Wednesday, November 30, 2005

Adjustments

It’s probably a good thing that the internet is slow here. This means that at 99 cents a song I can’t do too much damage with i-tunes and my AmEx card. Though I certainly try. It’s also interrupted many an Old Navy browsing. I do love that I can have yahoo messenger. I have only one friend that I regularly chat with, so it’s basically my Dave-messenger system. And of course this blog serves as a nice outlet too. I’ve always had trouble keeping journals because I can’t pinpoint my audience: future self? Grandchildren? Eh?? But with a blog it is quite clear: friends, family, and a few perfect strangers who stumble across the site. I can always just print it out, laminate it, and save it for the grandkids.

Kindu is, by all standard definitions, quite lonely these days. But I am taking it in stride. This is just how it is here: friends travel a lot. I must learn Spanish since so many of UN peacekeeping buddies I can’t communicate with. Perhaps that’s why they think so highly of me. I just smile and nod. Of course I had to take five minutes to explain to the Bolivian commander that I was coming back after my vacation in December (he was about to plan a party for me). This involved a lot of hand signals (plane leaving, plane returning).

I’ve decided that listing the things that might cause “adjustment” issues when I go back to American might help me make this a fun and safe vacation:

- Driving: In Kinshasa you have to be aggressive to get to your location alive. In Kindu you can just do whatever you want so long as you don’t go too fast. But for America I will keep in mind that driving on the opposite side of the road when cars aren’t there isn’t acceptable, that curbs are not supposed to be jumped, and that it’s okay to keep more than five feet between you and the car in front of you.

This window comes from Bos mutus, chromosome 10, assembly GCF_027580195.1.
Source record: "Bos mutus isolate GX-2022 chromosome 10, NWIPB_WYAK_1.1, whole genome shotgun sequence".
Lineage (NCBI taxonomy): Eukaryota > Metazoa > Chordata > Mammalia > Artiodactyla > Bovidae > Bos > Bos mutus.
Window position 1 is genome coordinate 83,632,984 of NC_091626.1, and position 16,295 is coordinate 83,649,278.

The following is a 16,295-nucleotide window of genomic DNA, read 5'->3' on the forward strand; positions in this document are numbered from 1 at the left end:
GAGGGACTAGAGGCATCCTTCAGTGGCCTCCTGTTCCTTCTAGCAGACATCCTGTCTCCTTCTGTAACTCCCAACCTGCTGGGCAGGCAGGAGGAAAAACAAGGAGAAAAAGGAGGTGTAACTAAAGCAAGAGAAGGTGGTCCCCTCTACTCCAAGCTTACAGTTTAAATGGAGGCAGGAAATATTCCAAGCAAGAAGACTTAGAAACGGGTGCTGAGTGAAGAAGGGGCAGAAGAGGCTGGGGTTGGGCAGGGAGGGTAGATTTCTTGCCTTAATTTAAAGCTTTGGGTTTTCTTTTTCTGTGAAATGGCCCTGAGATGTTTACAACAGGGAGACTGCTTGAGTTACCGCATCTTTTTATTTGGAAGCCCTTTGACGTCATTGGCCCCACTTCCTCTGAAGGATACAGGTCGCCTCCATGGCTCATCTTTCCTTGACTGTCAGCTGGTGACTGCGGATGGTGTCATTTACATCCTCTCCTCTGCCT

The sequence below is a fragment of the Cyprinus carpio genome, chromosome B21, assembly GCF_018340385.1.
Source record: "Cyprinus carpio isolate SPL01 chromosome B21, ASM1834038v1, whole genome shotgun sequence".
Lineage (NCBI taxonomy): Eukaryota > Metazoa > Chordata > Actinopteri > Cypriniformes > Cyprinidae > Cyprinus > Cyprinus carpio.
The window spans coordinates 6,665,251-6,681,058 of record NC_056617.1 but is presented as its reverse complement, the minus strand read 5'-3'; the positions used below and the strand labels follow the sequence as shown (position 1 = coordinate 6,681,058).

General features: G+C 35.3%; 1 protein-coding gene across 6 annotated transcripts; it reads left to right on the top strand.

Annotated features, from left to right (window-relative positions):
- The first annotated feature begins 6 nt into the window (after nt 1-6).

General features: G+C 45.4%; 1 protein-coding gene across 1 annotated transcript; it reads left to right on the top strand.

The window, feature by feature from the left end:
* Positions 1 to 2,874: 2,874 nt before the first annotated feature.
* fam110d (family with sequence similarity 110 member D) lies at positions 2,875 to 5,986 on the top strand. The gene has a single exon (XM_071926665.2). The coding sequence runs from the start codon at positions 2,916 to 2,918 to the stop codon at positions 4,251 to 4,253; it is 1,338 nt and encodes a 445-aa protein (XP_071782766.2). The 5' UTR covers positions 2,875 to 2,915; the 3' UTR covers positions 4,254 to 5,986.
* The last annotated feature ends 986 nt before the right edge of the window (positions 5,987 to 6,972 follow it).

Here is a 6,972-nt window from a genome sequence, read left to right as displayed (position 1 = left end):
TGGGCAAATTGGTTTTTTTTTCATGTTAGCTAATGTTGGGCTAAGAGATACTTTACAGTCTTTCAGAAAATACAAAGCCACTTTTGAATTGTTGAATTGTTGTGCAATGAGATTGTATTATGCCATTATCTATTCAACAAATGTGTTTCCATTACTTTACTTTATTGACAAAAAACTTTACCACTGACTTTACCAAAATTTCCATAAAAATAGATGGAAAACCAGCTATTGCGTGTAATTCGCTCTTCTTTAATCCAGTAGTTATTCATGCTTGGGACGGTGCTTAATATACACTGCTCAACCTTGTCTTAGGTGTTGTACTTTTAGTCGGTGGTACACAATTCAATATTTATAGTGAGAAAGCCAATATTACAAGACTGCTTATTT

- Planes: Apparently in America they will give me a time for the flight and it will take off without too many problems, maybe a few hours delay. You also won’t get stranded in random cities that weren’t even on your routing. However, in America, friends won’t be at the airport to hold the plane for me if I am running late.
- Money: In Congo I get used to carrying mad-cash. But in the good-ol-USA I can use this thing called a Credit Card.
- Work: I might as well accept that at the first mention of living in the Congo people will assume that I am in the middle of an African tribal-war zone. The real question is, how many free drinks will this get me?
- Conversation: Topics such as intestinal parasites, military movements, and malaria medication aren’t going to be the dinner party norm that they are in Kindu. Ha! As if we have dinner parties!

I’m sure that it will all work out just fine…

6 Comments:

Anonymous David Bernick said...

"In America, you drive your cars. In Soviet Russia, cars drive YOU! What a country!"

6:52 PM  
Blogger Judy said...

yay! parties parties parties.... and fortunately the crowd we'll have in dc will be used to talking malaria, intestinal infections and rebel movements. though we don't HAVE to talk shop the whole time.

11:58 PM  
Anonymous Jeff R. Allen said...

Hey, I'm one of the random strangers who stumbled on your blog. I am in the process of applying to MSF and searched out a number of blogs like yours to keep an eye on.

Allow me to help out with the Spanish:

Voy a viajar a esatos unidos para un mes. (I am going to travel to the US for one month.)

Voy a regresar en enero. (I am going to return in January.)

¡No necisito un fiesta horita, pero quiero un fiesta grande cuando yo regreso! (I don't need a party now, but I want a BIG party when I return!)

You can translate more stuff here: http://www.nella.org/jra/geek/tlate/?L1=en&L2=es

It is just a little wrapper for Babelfish that makes it easier to go both ways, and cuts out the ads.

11:29 PM  
Blogger Sahara Sarah said...

¿Puedo conducir su tanque? (Can I drive your tank?) This could be fun.

6:12 PM  
Blogger Mom said...

Su madre dice, "Viene a casa!" (Your mother says, "Come home!")

3:54 AM  
Anonymous Damyanti said...

I came her through a link on Sara Bowers' blog.
Impressive Haiku on the other post..and fascinating insights into life in Congo.
Damyanti

4:21 AM  

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